Small and micro cap cryptocurrencies can cause massive losses… or enormous gains. It all depends how you play them.
In any circle of investing – stocks, crypto, etc. – everyone is after the “next big thing”. During the last year (2020-2021), many people saw incredible profits from seemingly crazy projects (Doge, for example). Everyone that was an early investor in Doge saw investments of hundreds of dollars turn into near fortunes. This is the equivalent of hitting the lottery or investing in a penny stock that makes it big.
In the cryptocurrency space, this trend is no different. Almost all of the Bitcoin millionaires purchased it very early on in its lifetime when its value was less than $1000 per BTC, (in some cases, way less!), rather than the $47,000 per BTC at the moment. Many new projects have real promise, but just as many are shams and fakes. How do you cut through the crap and find projects that over time can really become rock stars in the market?
To start – all cryptocurrencies fall into three categories. The “Big Boys” are the tokens that are always in and around the top 25 not including stablecoins (BTC, ETH, ADA, etc.). Those are safer and generally less volatile. These are the “mutual funds” of cryptocurrencies. When markets change via dips, sentiment, FUD, or similar, these tend to hold their value better.
The second category is “Alt coins”. My definition for these is all the coins that are ~$350million market cap and larger, but don’t quite fall into the category of the “Big Boys”. These projects are usually more mature, but likely newer, or they fall into a niche space. Alt coins will typically make higher percentage moves in both bull and bear markets. Their ceilings are of course limited by the entire cryptocurrency market cap – it’s not likely that even an awesome project in this category will see 100x gains because its market cap would be as large as Ethereum in that case. We use the term “Alt coins” interchangeably across the site.
The last one, and the most interesting one – Micro cap coins, or Micros. These are small market cap coins. They are the ones that if you get into them early you can see gains of 10x-1000x or more. It’s risky – because their market caps are so low, it’s easy for wealthy investors to manipulate the price. With the popularity of social media, reddit, etc., people self advertise these coins as the second coming of Bitcoin on an almost daily basis. They do so in chat rooms, message boards, in reddit groups and on twitter to convince people to buy a project. However, and this is unfortunate, because people are investing in these small projects to get rich overnight, massive amounts of people will move out of coins if they aren’t seeing explosive growth, which can kill the price of even great projects. These types of projects are really no different than how stocks are viewed.
In general, I evaluate three critical attributes when considering investing in a smaller cap project.
- Who are the developers/team members behind the project, and how much development from a marketing or information standpoint have they done?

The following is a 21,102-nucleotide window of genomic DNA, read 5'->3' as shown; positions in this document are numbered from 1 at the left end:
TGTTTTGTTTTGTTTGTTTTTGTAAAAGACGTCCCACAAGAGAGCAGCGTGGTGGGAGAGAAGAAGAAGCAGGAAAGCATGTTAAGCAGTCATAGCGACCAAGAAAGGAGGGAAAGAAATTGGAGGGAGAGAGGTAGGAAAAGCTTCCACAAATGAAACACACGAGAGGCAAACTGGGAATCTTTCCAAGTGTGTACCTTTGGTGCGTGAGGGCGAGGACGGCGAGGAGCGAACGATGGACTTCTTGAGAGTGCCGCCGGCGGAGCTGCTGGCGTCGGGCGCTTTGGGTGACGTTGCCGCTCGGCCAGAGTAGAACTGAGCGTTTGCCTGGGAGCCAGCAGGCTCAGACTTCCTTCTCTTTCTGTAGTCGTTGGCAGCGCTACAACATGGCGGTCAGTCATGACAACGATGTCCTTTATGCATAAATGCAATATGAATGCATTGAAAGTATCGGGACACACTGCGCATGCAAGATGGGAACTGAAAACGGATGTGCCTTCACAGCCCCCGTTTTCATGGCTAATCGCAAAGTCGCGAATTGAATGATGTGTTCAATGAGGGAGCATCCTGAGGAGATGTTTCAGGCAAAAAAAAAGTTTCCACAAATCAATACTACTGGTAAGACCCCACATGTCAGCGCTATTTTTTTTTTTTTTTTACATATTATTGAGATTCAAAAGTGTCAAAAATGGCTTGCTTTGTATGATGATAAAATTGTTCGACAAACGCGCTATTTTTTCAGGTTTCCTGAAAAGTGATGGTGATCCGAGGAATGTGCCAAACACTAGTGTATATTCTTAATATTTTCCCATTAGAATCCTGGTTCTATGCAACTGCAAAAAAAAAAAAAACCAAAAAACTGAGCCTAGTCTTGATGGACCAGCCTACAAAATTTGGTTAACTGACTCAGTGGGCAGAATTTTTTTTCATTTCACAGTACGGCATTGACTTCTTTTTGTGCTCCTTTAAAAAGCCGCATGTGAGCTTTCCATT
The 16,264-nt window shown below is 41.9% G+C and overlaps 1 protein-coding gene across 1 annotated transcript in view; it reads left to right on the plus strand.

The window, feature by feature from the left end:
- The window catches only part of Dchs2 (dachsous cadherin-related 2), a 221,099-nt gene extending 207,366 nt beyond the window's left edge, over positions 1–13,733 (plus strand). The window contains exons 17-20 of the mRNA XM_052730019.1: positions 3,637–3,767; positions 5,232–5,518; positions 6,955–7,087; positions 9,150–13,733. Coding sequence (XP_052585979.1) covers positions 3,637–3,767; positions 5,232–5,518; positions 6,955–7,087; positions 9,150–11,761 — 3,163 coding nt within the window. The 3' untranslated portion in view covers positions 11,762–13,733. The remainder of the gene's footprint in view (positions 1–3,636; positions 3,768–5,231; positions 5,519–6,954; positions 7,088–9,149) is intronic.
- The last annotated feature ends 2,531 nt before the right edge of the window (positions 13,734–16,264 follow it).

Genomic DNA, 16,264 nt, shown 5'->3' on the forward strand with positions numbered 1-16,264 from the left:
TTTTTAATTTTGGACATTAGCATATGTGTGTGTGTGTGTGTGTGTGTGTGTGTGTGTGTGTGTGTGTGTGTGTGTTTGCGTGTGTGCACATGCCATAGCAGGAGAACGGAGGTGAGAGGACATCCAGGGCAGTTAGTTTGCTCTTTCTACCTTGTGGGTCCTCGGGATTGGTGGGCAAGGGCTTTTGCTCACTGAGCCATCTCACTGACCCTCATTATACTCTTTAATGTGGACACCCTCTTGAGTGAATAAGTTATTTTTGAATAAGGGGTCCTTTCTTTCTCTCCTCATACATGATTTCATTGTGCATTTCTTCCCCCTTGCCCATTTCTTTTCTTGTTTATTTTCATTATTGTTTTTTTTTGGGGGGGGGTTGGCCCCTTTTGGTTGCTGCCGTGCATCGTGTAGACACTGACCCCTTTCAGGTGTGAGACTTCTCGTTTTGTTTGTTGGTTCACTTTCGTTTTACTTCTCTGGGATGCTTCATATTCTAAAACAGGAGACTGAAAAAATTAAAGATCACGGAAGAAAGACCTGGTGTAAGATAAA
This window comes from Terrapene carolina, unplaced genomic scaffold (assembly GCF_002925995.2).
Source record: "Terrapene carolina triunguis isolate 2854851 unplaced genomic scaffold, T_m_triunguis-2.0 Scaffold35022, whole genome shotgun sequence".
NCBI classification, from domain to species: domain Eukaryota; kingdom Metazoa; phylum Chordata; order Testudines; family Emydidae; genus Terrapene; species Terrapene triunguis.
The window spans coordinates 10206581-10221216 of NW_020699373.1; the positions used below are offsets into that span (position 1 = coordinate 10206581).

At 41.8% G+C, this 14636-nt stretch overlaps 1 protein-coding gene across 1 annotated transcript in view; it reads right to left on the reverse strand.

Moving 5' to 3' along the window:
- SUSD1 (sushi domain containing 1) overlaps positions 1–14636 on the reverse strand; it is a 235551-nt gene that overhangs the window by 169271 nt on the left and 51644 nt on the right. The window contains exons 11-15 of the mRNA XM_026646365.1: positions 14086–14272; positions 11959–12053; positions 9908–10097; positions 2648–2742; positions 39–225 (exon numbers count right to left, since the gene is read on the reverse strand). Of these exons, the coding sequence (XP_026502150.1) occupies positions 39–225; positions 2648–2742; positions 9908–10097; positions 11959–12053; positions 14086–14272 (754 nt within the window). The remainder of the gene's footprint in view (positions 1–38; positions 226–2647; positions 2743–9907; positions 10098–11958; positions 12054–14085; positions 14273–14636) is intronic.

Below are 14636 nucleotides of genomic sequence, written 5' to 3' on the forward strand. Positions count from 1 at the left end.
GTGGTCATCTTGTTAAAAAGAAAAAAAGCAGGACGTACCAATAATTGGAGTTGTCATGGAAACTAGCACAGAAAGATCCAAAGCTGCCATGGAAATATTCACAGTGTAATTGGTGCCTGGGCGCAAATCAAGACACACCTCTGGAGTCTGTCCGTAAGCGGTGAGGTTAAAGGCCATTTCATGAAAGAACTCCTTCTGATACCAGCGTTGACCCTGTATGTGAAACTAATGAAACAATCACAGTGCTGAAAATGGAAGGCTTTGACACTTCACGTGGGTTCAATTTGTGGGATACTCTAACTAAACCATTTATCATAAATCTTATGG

- Are other cryptocurrencies that are important (Big boys, etc.) interested in what this project claims to do?
- What does it do differently than other similar cryptocurrencies?
The first question, to me, is the easiest one to look at. Most new projects have websites with limited functionality, uninformative whitepapers or documentation on the project, and developers that no one has ever heard of. In the cryptocurrency sector you need loud passionate voices to advocate for a project. They need to be relentless in their vision and be addressing a problem. A good example of a project like this is SPI, or Shopping.io. We invested early into SPI when it was ~$22 per coin. As the market heated up in early 2021, SPI skyrocketed to $280 per coin, for an over 12x gain. SPI cooled off during the correction back in May but is back on its positive trend again. In this case, SPI had a very unique take on e-commerce via cryptocurrency. They had a real website, a real roadmap, active developers on social media, and it was easy to see that this project had people behind it who cared. We have additional articles dedicated to Shopping.io if you’d like to learn more. It certainly won’t be the last time it’s discussed here.
These plays are almost “seasonal” – if the market is moving, these micro plays are moving, typically faster (in both directions) than the market. The savvy investor will make micro caps a small portion of their portfolio, but if you know what to look for, you can find some real gems that are going to be big, but are just new projects.
Additional projects that I’ll discuss in the next articles in this series are CWAP, RAMP, PRQ, and SFUND, to name a few. For different reasons, we think that these projects will grow to be significantly larger than their market caps are today.
In the next article, I’ll talk about the second and third metrics used for evaluating micros and how I use their volatility to my advantage during market swings. As with anything, investing carries risk. Our portfolios all contain combinations of safe, risky, and forward looking plays. To learn more about what else we are buying, please check out all of our other great content.